MSD presentations offer looks at student life

Student Chevy Mohr, at podium, and industrial arts and technology teacher Zach Clatterbaugh presented two wood name-plate plaques, one for current MSD board members and one for past MSD board members. Clatterbaugh said Mohr designed and built the plaques, including engraving the metal plates. In the back row, from left, are current board members Dan Chinn, Mindy Burke, Bill deVergie, Marnell Bradfield, Bud Ridings, Kurt Blunt and Todd Shults.

Student Chevy Mohr, at podium, and industrial arts and technology teacher Zach Clatterbaugh presented two wood name-plate plaques, one for current MSD board members and one for past MSD board members. Clatterbaugh said Mohr designed and built the plaques, including engraving the metal plates. In the back row, from left, are current board members Dan Chinn, Mindy Burke, Bill deVergie, Marnell Bradfield, Bud Ridings, Kurt Blunt and Todd Shults.
Student Chevy Mohr, at podium, and industrial arts and technology teacher Zach Clatterbaugh presented two wood name-plate plaques, one for current MSD board members and one for past MSD board members. Clatterbaugh said Mohr designed and built the plaques, including engraving the metal plates. In the back row, from left, are current board members Dan Chinn, Mindy Burke, Bill deVergie, Marnell Bradfield, Bud Ridings, Kurt Blunt and Todd Shults.
MEEKER I Student presentations are common at Meeker School Board meetings, and the Feb. 4 meeting was no exception with the Meeker High School football players being recognized, Future Farmers of America (FFA) members who recently went to a national convention were introduced, and there was a safe driving presentation by Meeker Family, Career and Community Leaders of America (FCCLA).
Meeker High School football players J.C. Henderson, Jake Phelan and T.J. Shelton were recognized for their all-conference team selections and Joe Newman, Tristan Pelloni, Raul Lopes and Willis Begaye were chosen to the honorable mention all-conference team. Activities and athletic director Brett Steinacher expressed how proud he was of the football team this year.
Two teams competed at the National FFA Convention & Expo and had the opportunity to visit Louisville, Ky., landmarks like the Louisville Slugger factory.
For her ability to select and evaluate livestock, Madi Shults was recognized with a gold emblem while Sam Baylie and Maclaine Shults earned silver and Ty Dunham earned bronze for individual livestock judging. The livestock team earned silver overall.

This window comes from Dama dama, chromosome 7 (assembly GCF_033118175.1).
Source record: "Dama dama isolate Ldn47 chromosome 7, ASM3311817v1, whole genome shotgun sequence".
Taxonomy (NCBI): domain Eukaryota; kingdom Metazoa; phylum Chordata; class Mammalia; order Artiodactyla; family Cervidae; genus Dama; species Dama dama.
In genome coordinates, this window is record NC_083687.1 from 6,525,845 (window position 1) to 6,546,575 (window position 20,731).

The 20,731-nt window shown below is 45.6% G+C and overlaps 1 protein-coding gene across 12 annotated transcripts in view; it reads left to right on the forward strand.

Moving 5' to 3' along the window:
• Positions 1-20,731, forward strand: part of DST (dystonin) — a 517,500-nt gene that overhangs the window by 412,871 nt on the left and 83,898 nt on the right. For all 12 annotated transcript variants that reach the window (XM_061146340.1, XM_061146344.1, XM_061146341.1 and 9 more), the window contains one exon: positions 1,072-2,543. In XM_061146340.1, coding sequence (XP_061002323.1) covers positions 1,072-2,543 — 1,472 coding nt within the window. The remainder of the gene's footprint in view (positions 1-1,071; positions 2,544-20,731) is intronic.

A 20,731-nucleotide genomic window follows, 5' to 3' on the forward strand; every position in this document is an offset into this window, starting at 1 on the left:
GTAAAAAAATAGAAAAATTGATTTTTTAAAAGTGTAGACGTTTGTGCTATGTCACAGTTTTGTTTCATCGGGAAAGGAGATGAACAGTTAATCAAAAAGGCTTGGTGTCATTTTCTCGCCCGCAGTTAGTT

The FFA agricultural issues team made up of Kaylynn Dunham, Jamie McLaughlin, Brittany Smith, Tristan Nielson and Anna George earned a bronze emblem. To qualify for the National Agricultural Issues Forum, teams must design a presentation that addresses contemporary agricultural issues. The teams competed at local and state levels for the privilege of representing their state at the national convention.
”If you text you’re next,” was one of the sayings to remind students and parents not to drive while distracted. The Meeker chapter of the FCCLA will be presenting a red ribbon week presentation at the elementary school and other community events to remind people how dangerous distracted driving can be.
Shelby Burke and McKenna Kummer made the presentation to the board Tuesday night.
Student Chevy Mohr and industrial arts and technology teacher Zach Clatterbaugh presented two new wood plaques, one for current board members and one for past board members. Clatterbaugh said Mohr designed and built the plaques, including engraving the metal plates.
Teacher Chris Foreback reported on the Alternative School or the “Alt School” as students call it. Foreback is helped by John Strate, Scott Aldridge and many other teachers as needed. The purpose of the school is to proactively help at-risk students. Foreback said 50 to 60 percent of his students work outside of school and the school does its best to tailor curriculum to the unique needs of its students.
“Some days, we have breakthroughs and it makes the effort worthwhile,” Foreback said.
The Alternative School currently has 19 students. Foreback said he had six transitions to regular classes, two completed General Educational Development (GED) tests and he lost only one student this year.
Past Alternative School graduates have gone on to study automotive repair, welding, nursing, midwife school, truck driving, culinary arts, surveying and some have gone on to four-year colleges.
Foreback said the biggest factor toward seeing success lies with parental involvement.